Food crisis grips Bangladesh after flood and cyclone Sidr
A food crisis looms large in Bangladesh after two waves of floods and a cyclone. Three natural disasters within four months have ruined the late-monsoon aman paddy, the second major cereal crop in the country. As a result, food prices have soared and the government is finding it difficult to procure rice.
Bangladesh is facing a shortage of at least 3 million tonnes of rice, according to an assessment by the non-government think tank Centre for Policy Dialogue and Bangladesh's largest ngo, Brac. "We usually have a rice shortage of 1-1.5 million tonnes a year, but because of recurrent natural disasters there will be an additional shortage of 1.9 million tonnes," Mahbub Hossain, the executive director of Brac, told reporters.
This time of the year, the government buys aman rice from farmers to build food grain stocks, but this year it isn't finding many sellers because prices have risen sharply. It wanted to buy at least 200,000 tonnes of rice, but farmers are reluctant to sell because they are getting better prices in the open market. The government has offered 20 taka (us $0.29) a kg for rice and 13 taka ($0.19) a kg for paddy, whereas the market prices are 32-35 taka ($0.51) and 18-20 taka ($0.29). Even importing rice won't be easy because food grain prices are high in the global market as well.
The food and disaster management ministry estimates the food deficit for this fiscal to be 2.96 million tonnes. Of this, rice deficit is 1.4 million tonnes and wheat 1.56 million tonnes. Demand for rice is pegged at 28.5 million tonnes. Agriculture department officials are tight-lipped because news of production shortfalls and shortage of stocks have caused a speculative price hike.
To soften the blow, the government has introduced its open market sale of coarse rice at subsidized rates from January 9. The idea is that by subsidizing coarse rice the government can bring down demand for fine rice, thus easing pressure on its price. But fine rice prices are creeping up despite the move, reports irin, the humanitarian news and analysis service of the un Office for the Coordination of Humanitarian Affairs.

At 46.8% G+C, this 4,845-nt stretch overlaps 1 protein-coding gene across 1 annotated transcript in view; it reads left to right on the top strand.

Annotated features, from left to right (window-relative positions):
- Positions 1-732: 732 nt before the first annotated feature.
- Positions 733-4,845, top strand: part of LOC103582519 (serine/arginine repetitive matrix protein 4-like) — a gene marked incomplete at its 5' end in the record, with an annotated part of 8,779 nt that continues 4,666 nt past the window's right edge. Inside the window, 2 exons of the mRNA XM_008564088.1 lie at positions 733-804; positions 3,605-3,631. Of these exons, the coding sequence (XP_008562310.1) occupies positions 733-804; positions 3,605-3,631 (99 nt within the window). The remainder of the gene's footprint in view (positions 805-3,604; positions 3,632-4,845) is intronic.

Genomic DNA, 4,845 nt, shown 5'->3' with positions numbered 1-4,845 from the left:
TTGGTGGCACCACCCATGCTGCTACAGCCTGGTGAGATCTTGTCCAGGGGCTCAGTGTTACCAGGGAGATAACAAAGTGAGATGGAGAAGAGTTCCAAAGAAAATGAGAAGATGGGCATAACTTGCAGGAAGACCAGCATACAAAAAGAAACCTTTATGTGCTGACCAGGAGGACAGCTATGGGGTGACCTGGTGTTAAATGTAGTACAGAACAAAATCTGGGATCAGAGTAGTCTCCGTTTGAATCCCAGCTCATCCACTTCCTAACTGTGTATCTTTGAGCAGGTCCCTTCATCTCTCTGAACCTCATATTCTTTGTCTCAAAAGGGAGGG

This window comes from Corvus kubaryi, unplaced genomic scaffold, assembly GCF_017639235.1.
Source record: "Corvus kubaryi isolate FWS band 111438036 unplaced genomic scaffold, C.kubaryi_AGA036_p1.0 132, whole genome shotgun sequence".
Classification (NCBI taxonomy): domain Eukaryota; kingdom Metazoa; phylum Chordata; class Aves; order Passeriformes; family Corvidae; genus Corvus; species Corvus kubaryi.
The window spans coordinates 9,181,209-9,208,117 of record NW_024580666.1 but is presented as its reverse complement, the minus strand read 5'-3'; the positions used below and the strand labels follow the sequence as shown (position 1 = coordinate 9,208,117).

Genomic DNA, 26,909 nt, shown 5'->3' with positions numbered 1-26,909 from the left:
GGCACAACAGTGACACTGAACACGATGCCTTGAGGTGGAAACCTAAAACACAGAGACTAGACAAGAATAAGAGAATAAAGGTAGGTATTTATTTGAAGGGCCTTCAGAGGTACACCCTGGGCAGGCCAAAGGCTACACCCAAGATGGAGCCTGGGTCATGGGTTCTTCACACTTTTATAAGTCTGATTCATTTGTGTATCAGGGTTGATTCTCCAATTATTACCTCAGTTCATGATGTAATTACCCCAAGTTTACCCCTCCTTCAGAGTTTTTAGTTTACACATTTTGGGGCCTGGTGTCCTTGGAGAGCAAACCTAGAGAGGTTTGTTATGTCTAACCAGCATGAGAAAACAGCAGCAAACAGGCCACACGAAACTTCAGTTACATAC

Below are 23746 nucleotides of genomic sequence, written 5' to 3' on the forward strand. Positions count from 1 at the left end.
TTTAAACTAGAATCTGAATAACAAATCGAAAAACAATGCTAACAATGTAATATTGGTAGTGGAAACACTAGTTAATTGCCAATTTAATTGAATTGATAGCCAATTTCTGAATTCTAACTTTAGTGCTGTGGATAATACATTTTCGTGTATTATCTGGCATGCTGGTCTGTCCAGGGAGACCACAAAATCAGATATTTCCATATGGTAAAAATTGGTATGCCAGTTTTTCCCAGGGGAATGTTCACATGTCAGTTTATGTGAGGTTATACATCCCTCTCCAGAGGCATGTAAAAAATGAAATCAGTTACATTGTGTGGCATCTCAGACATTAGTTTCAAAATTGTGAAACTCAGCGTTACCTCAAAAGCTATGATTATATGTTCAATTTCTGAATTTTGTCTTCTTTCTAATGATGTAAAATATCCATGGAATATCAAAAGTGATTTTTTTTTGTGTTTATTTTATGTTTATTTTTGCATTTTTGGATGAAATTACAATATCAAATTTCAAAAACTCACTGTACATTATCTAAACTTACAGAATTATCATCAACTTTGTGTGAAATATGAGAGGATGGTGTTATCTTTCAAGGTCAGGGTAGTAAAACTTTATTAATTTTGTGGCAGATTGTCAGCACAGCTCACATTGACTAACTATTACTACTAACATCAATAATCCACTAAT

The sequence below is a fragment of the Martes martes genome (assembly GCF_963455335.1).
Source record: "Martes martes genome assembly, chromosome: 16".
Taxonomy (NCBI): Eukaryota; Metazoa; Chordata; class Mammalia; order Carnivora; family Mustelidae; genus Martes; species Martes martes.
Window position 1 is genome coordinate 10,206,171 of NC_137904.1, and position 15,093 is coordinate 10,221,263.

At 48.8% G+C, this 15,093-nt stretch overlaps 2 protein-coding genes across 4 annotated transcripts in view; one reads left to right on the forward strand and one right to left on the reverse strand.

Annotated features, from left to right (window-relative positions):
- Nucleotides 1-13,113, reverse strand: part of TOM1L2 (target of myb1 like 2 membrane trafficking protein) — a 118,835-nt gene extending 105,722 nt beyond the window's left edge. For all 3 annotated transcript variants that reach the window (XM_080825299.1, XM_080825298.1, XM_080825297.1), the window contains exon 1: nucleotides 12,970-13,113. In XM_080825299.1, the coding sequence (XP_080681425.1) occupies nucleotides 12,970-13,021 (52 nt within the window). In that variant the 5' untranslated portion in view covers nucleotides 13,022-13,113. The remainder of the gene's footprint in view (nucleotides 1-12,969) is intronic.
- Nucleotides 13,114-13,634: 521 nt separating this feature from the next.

The year 2007 had begun on a bleak note with boro crops, grown between November and May, damaged over 53,000 hectares (ha) in single-crop areas of Netrakona, Brahmanbaria and Kishoreganj districts. Farmers did not get even 10 per cent of the normal yield. Then came two waves of floods in August and September. In the first wave, the monsoon-swollen Brahmaputra and the Meghna inundated nearly two-thirds of the country, damaging crops on over 607,000 ha. When floodwater receded, farmers began transplanting aman paddy seedlings again. Soon the second wave of flood brought their work to naught and inundated 809,400 ha. The damage the second flood caused to agriculture was beyond recovery, for the deadline for planting aman paddy was over by then.
When farmers started growing vegetables and rabi crops such as pulses, onion, garlic, gram and oil seeds after the end of the second deluge, cyclone Sidr struck in November, damaging aman paddy in coastal districts--less affected by floods--just before harvest. Sources in the agriculture department say the two floods caused a loss of 600,000 tonnes of rice, while the cyclone caused a loss of another 800,000 tonnes.
Again it is time for sowing boro crops and the government does not want to take any chances. To overcome losses this time, the government is prescribing hybrid rice on 1 million ha of the targeted 4.38 million ha for boro rice. Hybrid rice is expected to give an additional tonne of yield per hectare compared to the high-yielding variety that gives 3.
67 tonnes a hectare, says Anil Sarkar, deputy director, department of agricultural extension.